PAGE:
My Grandfather Rawlins' sister, Leah Rawlins Day
History of Leah Rawlins Day, she was born 19 Sept 1827 at Green Co Ill. she was the daughter of James and Jane Sharp Rawlins. They came to Utah in 1848 and settled at Mill Creek. She was married to Henry Day 1 Jan. 1852 at Mill creek by Bishop Reuben Miller. they were endowned and sealed in the Endowment House Salt Lake City in 1861.
They came to Draper soon after their marriage, she suffered the hard ships of Pioneer life. Her husband was called to go as a gaurd at the time of the Indian troubles and she was left alone with her little children. When Johnstone's Army came into Utah they moved to Alpine, where her third child was born ther first girl. Later the troubles were settled they returned to their home in Draper where she remained the rest of her life. She like other Pioneer mothers did the spinning and weaving of cloth to clothe the family she was the mother of 7 children two of them died in infancy, she died at Draper 31 Aug 1866 leaving 5 small children. she died in full fellowship in the church of Jesus Christ, and the hope of a Glorous ressurection.
"Henry Day a Pioneer of 1850"
Henry Day one of the early pioneer of Utah was born 6 Feb 1824 in the Town of Limerick. He was the son of Henry Day, sr. and Nancy Eastman. He lived with his grandparents until he was ten years of age and then went out to work to help support his father's family until he was seventeen years of age. On the 3 Sept 1841 he left the State of Maine and started West and landed in Mississippi. there he worked on a platation for eight months at twenty one dollars per month, and he sent all his money but fifteen dollars to help pay for his father's farm. He then went to Cincinnati Ohio where he got work. While there he heard a Mormon Elder preach the Gospel of Jesus Christ of Latter day Saints, for the first time On 3 Sept 1842 he started for Nauvoo in company with a member of the Mormon Church by the name of Elisha Turner. They arrived 1 Oct 1842. He was there hired to work in a livery stable and he often grooming the horse that the Prophet Joseph Smith used to ride. He often remarked that he cerainly made a noble figure mounted on a horse. He had some sort of majesty and imposing grandeur about him that seemed to inspire those who saw him. He there took up forty acers of land and built a house. He lived in that vicinity until 1844, at which time there was great excitement through out the country concerning the Mormon's Mr Day was then working on the road between Carthage and Warsaw, repairing a bridge that had washed out. While there he saw a large crowd gathering on the Pairie, out of that crowd some fifty-five or sixty men volunteered to go to the Carthage jail and murder the Prophet Joseph Smith, and the Brothern that were with him in jail.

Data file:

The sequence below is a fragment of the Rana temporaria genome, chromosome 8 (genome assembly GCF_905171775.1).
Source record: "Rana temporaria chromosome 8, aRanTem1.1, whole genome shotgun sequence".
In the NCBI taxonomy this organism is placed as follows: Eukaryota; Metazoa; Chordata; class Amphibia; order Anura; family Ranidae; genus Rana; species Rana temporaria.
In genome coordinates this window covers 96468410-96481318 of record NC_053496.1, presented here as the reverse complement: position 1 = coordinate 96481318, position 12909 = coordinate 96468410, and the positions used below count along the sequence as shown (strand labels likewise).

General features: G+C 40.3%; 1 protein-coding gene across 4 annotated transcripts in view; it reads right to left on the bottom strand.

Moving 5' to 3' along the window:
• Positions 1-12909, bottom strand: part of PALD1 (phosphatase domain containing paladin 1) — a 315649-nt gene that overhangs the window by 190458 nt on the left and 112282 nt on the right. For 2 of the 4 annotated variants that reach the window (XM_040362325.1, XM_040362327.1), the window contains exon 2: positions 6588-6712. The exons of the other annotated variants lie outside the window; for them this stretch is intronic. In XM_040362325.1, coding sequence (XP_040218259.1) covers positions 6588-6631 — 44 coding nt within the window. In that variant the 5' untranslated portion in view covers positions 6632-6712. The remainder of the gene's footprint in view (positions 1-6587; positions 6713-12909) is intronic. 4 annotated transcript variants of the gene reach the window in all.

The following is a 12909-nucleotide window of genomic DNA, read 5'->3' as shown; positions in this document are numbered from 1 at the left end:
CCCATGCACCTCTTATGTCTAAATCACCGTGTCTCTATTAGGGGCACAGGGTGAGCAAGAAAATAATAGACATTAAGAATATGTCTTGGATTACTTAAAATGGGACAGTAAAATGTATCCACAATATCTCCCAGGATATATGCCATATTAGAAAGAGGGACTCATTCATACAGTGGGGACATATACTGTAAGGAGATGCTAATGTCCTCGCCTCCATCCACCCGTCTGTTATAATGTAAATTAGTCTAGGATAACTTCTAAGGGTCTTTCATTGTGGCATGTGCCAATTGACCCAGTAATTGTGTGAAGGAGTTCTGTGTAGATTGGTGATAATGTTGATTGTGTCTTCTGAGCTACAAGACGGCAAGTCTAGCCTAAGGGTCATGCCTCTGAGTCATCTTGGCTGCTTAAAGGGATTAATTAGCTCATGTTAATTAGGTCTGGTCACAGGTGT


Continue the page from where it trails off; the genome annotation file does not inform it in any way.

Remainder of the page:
The mob soon came plodding along the road behind a poor team of horses and an old dilapidated wagon, and in the back of the wagon they had a barrel of whiskey and a tin cup hanging on to the side. They were drinking whiskey and cursing and swearing and threating that they were going to kill "Joe Smith" and the Mormon's that were in the Carthage jail. When Mr Day heard their threats he stopped working on the bridge and would not complete it, but compelled the mob to go a long distance out of their way to get back on the road that led to the jail They cursed and swore at him because he would not let them cross the bridge but did him no harm. After they passed on he compleated the bridge, then went home. In about two hours the word came that the Prophet Joseph Smith and his brother Hyrum had been murdered by the mob.
Early the next morning 28 June 1844 Mr Day went to examine the jail where the Prophet was murdered. he there met a number of the brethern from Nauvoo who had come to get the bodies of the Prophet and his brother Hyrum, and take them back to Nauvoo.
In the winter of 1844 Mr Day chopped wood on the Mississippi bottoms to load steamboats. in July 1845 he took the fever and (ague) then he left Illinois and went to Wisconsin where he continued to be ill, untill the middle of October. he then worked at mining and other pursuits until he left for Utah.
On the 8 of April 1850 Mr Day went to St Joseph Missouri and bought an outfit and on the 8 of May he started for Utah. the same time he came the Great Emigration was going to California for (Gold) but he did not journey with any of them he had company all the way. some of the emigrants going to California because very disagreable with each other and made it very unplesant for traveling would fall out and divide up their out fits and what they could not take with them, they would burn they would say they would not want Mormons to get any of their things.
This was writen and given to the Daughters of the Utah Pioneers the Ebenezer Brown Camp. by Elnora Angeline Day Stringfellow a daughter of Henry Day.